I’d like to say that Blizzard’s current interface for World of Warcraft is playable. However, if you prefer to move with your mouse(which I highly recommend) and use keyboard macros, you’re in a bit of trouble. Due to the ease of installing addons Blizzard’s current layout won’t affect the overall score drastically, but it still has a heavy impact on the game for those that don’t want to have the hassle of installing addons.
My time with the Demon Hunters has not been as in depth as other players, that I know. But the basic concept is pretty easy to grasp when it comes to how they play: You’re Illidan now, congratulations.
The new classes released since Vanilla (Death Knight, Monk, Demon Hunter) have felt a little out of place in the Warcraft universe. Perhaps the one that I was most willing to embrace was the monk, for it starts at level 1, and on even playing ground with everyone else. The heroic classes on the other hand, due to the short amount of time players will have with the class, always feel like they are tailored to be much easier to play.
We don’t have a lot of stats yet on how classes will react or play in the raids, but we do know from 5 man groups that demon hunters sort of have an obsession with jumping around. That isn’t wrong in of itself, but I have to wonder if the rotation for the tank demon hunter will remain the same when raids launch and you have a massive boss to control. Or perhaps the tank spec will be reserved specifically for off tanking.
Unlike Uther Lightbringer, who helped bring in a well fitting paladin class, Illidan didn’t have a class of his own in World of Warcraft until he had been MIA for a few years. Bringing Illidan back to help with the burning legion, the amount of content that he is brought back for feels a little too much in his favour. Blizzard has been killing multiple characters off this expansion, and although Illidan is a fan favourite, his treatment in the past has been anything but respectful to those involved with the lore. Much similar to Kael’thas Sunstrider, and Magni Bronzebeard.
Transmog and Artifact weapons
The best change found within Legion, that based itself on a pre-existing feature, has to be the transmog wardrobes. Stealing the feature directly from Diablo III, it’s refreshing to dump the items out of your void storage, banks, bags, and into a wardrobe where you can easily find them. Once you’ve collected the appearance for the item (by equipping it once) you can feel free to vendor the item off and earn a bit of extra gold.
For the fashionistas it’s nice to no longer worry about transmog during questing, dungeons, and eventually raids. You don’t have to keep your Tier 5 Priest vestments in the back of your bags, you can simply get on your Grand Expedition Yak and transmog with whatever you please.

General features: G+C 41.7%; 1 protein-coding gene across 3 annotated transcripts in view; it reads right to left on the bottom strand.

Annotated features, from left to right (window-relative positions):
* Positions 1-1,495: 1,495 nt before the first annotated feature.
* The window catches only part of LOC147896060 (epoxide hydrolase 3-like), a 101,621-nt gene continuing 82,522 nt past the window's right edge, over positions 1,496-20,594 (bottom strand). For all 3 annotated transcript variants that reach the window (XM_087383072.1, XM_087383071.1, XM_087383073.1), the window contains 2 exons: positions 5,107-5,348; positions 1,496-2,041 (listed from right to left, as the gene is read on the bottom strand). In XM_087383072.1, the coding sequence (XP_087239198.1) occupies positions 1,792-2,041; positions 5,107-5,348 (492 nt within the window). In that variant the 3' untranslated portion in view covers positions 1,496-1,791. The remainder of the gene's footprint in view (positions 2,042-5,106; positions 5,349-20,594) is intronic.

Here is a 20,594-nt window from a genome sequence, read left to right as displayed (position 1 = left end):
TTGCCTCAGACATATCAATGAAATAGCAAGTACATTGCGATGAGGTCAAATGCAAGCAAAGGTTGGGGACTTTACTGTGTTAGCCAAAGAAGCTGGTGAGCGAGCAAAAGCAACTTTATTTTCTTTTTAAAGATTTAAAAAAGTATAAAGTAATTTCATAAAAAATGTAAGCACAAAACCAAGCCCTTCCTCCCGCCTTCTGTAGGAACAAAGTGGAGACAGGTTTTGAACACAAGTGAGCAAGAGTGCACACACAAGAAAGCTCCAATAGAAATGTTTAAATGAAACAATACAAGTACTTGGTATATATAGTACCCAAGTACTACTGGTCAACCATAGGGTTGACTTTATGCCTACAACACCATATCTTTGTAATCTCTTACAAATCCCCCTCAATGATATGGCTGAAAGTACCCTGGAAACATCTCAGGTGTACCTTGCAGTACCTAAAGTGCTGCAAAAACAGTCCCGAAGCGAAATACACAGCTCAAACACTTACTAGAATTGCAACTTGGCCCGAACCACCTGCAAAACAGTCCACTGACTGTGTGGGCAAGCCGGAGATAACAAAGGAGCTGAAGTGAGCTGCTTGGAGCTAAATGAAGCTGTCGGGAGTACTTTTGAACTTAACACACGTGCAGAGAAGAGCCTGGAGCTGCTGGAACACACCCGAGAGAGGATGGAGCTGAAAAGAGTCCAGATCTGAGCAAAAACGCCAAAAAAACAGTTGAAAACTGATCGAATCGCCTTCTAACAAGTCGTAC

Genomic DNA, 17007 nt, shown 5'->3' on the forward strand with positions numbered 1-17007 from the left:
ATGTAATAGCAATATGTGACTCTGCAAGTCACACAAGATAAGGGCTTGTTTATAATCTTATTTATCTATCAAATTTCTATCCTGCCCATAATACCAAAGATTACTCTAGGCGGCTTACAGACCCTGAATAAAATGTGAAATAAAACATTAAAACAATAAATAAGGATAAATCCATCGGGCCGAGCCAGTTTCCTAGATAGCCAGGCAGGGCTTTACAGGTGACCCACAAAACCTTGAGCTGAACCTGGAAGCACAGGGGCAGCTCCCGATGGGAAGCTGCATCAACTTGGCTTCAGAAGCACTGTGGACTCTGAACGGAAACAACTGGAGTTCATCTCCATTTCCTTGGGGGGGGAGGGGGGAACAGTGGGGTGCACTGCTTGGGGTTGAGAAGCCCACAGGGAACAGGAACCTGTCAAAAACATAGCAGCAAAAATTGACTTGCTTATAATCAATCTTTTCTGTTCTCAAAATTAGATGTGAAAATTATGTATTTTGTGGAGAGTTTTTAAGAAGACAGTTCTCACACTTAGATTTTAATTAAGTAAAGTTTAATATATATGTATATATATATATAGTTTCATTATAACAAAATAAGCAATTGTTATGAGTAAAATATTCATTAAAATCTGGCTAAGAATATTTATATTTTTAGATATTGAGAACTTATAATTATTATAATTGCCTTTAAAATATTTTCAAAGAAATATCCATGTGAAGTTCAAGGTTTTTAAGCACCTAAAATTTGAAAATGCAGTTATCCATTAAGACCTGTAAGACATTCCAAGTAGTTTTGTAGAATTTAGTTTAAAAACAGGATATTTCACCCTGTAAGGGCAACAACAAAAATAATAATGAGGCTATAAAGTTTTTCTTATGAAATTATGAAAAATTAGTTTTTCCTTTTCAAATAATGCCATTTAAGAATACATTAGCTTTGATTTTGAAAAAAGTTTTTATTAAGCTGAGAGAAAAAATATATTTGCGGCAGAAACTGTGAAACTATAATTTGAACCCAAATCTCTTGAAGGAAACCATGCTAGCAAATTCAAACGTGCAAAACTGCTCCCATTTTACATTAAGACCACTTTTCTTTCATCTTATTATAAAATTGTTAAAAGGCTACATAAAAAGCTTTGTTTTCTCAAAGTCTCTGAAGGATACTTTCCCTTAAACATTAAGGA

That said, my favourite feature all around is the new artifact weapons. For those unfamiliar with the addition to the game, artifact weapons replace the need to constantly upgrade weapons. Instead, you complete a quest line and are given a weapon that you must collect artifact power for and upgrade over time. You are also given relics to help increase the power of your weapon. There are 36 different weapons in the game, with each specialization of every class having a different weapon.
You start off with one specialization weapon, but within a few levels you can complete the quests and round off your collection for all specializations. The quest lines don’t take long to complete, however are easiest to manage when in the proper specializations.
Collecting the power and buffing up your shiny new blades is fun, over having to replace them every time you turn around. What I don’t like about the feature relates more to the story, and immersion, found in World of Warcraft. Blizzard are giving out (formerly) legendary weapons, such as ‘Doomhammer’, ‘T’uure, Beacon of the Naaru’ and ‘Icebringer and Frostreaper (Blades of the Fallen Prince)’. This creates an awkward bridging for specializations that have no legendary weapons to rely on, and almost creates a lesser feeling for those players. Not to mention there is only one Doomhammer, not however many Shamans are currently playing.
I understand the RPG elements of “You are the Hero!” but there was a point in time where playing World of Warcraft felt like you were just some random guy. The storyline for any MMORPG would run much smoother with a just some random guy plot over being the hero. Both Draenor and Legion have felt a little frustrating, with Blizzard trying to force you into the spotlight. Over 5 million other players are experiencing the same thing, Blizzard, it isn’t unique. The reality is you aren’t the hero in World of Warcraft, and you never will be. Khadgar, Thrall, Sylvanas, King Varian Wrynn, among others, are the heroes of Azeroth. And rightfully so.
Legion’s story is pushed forward by unnecessary deaths and frustrating sequences featuring main characters. Blizzard, rather than attempting to keep their characters alive and show a respect to the fans that have followed the lore closely for years, has taken a more Game of Thrones approach to the storytelling.
If a character’s death only pushes a minor plot along, and was easily avoidable, then it doesn’t make sense to kill that character. Perhaps Blizzard has a large scheme in mind, one that will blow away anyone even remotely into the lore, but for the time being it’s just left me feeling pissed off for picking up the novels this past summer and investing my time into this fictional world.
World of Warcraft has the most in depth lore of any high fantasy universe ever created. As much as I respect J.R.R. Tolkien and The Lord of the Rings, he didn’t have the time that a team of creative individuals have to create such an extended universe. This gives World of Warcraft one leg up as far as content goes, and creates a much more in depth universe. I would never claim that World of Warcraft is better than The Lord of the Rings, but it’s certainly close to the caliber of Tolkien.
And, with the creation of Legion, I feel like a majority of that has all been thrown away. Comics, novels, games, even a movie, has all been for naught if Blizzard continues down the path they currently created.
World of Warcraft: Legion is still World of Warcraft at it’s core, and will most likely entertain the masses that have followed the game for years. There isn’t a lot to be frustrated by, besides the lore itself, and perhaps a too easy experience. If you don’t mind a more casual MMORPG, maybe Legion is the perfect expansion for you.